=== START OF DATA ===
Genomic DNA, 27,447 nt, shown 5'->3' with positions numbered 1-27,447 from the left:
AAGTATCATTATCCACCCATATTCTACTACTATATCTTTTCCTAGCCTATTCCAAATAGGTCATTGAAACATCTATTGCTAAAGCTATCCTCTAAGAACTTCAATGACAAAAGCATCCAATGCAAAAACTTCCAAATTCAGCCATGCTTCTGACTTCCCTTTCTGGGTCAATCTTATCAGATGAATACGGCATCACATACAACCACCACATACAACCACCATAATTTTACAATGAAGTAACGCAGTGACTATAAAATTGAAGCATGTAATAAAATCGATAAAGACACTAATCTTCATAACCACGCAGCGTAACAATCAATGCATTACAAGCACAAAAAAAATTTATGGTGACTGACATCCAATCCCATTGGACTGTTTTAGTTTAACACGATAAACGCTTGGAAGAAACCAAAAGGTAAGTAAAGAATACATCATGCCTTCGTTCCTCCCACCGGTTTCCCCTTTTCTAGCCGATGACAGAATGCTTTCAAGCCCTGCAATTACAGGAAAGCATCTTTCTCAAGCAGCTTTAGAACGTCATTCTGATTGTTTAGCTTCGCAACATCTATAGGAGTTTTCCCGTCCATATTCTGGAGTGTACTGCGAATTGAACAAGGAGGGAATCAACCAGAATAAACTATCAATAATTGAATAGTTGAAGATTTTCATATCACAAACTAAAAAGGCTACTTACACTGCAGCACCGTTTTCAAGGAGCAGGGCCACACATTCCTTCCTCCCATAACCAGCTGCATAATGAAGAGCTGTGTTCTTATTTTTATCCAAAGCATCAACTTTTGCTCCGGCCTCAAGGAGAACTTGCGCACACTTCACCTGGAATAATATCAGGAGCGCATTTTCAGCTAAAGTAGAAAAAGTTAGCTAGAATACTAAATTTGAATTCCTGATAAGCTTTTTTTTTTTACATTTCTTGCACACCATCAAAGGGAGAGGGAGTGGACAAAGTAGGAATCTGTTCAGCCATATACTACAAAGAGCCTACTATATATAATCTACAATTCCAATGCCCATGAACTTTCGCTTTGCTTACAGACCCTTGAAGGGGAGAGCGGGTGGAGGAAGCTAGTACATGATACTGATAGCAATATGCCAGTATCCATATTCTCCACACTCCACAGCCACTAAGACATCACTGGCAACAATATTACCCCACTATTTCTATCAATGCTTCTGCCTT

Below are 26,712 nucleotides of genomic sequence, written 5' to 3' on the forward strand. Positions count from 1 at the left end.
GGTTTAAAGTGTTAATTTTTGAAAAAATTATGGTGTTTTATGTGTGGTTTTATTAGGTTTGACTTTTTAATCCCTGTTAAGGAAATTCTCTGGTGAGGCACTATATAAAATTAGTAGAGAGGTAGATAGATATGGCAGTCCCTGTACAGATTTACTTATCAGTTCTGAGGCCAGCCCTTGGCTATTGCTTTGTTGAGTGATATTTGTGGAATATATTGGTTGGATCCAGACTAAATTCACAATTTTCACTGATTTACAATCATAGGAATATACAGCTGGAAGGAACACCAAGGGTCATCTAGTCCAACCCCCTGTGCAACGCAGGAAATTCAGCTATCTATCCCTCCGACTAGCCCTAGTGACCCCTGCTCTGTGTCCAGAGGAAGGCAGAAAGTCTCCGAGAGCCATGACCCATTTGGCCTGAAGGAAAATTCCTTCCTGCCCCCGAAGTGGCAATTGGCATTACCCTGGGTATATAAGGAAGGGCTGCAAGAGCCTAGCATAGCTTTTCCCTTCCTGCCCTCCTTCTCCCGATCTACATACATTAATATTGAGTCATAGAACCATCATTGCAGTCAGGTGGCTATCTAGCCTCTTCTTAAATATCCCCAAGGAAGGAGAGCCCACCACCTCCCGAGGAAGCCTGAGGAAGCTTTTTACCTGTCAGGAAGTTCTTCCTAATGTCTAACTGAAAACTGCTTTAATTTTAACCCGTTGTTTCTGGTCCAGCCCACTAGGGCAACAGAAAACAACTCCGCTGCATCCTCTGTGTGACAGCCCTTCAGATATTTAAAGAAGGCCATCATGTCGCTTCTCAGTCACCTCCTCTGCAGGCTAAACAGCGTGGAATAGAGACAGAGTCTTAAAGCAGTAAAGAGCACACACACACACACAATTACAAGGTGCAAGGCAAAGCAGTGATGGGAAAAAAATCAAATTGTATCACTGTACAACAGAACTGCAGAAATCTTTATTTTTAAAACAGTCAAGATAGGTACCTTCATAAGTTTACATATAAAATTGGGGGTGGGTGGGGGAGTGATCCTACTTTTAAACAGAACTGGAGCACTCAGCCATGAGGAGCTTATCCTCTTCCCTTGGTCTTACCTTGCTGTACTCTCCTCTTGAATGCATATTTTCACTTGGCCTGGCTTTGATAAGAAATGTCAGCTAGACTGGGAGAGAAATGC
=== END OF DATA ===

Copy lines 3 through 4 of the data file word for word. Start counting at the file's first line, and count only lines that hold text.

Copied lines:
Below are 26,712 nucleotides of genomic sequence, written 5' to 3' on the forward strand. Positions count from 1 at the left end.
GGTTTAAAGTGTTAATTTTTGAAAAAATTATGGTGTTTTATGTGTGGTTTTATTAGGTTTGACTTTTTAATCCCTGTTAAGGAAATTCTCTGGTGAGGCACTATATAAAATTAGTAGAGAGGTAGATAGATATGGCAGTCCCTGTACAGATTTACTTATCAGTTCTGAGGCCAGCCCTTGGCTATTGCTTTGTTGAGTGATATTTGTGGAATATATTGGTTGGATCCAGACTAAATTCACAATTTTCACTGATTTACAATCATAGGAATATACAGCTGGAAGGAACACCAAGGGTCATCTAGTCCAACCCCCTGTGCAACGCAGGAAATTCAGCTATCTATCCCTCCGACTAGCCCTAGTGACCCCTGCTCTGTGTCCAGAGGAAGGCAGAAAGTCTCCGAGAGCCATGACCCATTTGGCCTGAAGGAAAATTCCTTCCTGCCCCCGAAGTGGCAATTGGCATTACCCTGGGTATATAAGGAAGGGCTGCAAGAGCCTAGCATAGCTTTTCCCTTCCTGCCCTCCTTCTCCCGATCTACATACATTAATATTGAGTCATAGAACCATCATTGCAGTCAGGTGGCTATCTAGCCTCTTCTTAAATATCCCCAAGGAAGGAGAGCCCACCACCTCCCGAGGAAGCCTGAGGAAGCTTTTTACCTGTCAGGAAGTTCTTCCTAATGTCTAACTGAAAACTGCTTTAATTTTAACCCGTTGTTTCTGGTCCAGCCCACTAGGGCAACAGAAAACAACTCCGCTGCATCCTCTGTGTGACAGCCCTTCAGATATTTAAAGAAGGCCATCATGTCGCTTCTCAGTCACCTCCTCTGCAGGCTAAACAGCGTGGAATAGAGACAGAGTCTTAAAGCAGTAAAGAGCACACACACACACACAATTACAAGGTGCAAGGCAAAGCAGTGATGGGAAAAAAATCAAATTGTATCACTGTACAACAGAACTGCAGAAATCTTTATTTTTAAAACAGTCAAGATAGGTACCTTCATAAGTTTACATATAAAATTGGGGGTGGGTGGGGGAGTGATCCTACTTTTAAACAGAACTGGAGCACTCAGCCATGAGGAGCTTATCCTCTTCCCTTGGTCTTACCTTGCTGTACTCTCCTCTTGAATGCATATTTTCACTTGGCCTGGCTTTGATAAGAAATGTCAGCTAGACTGGGAGAGAAATGC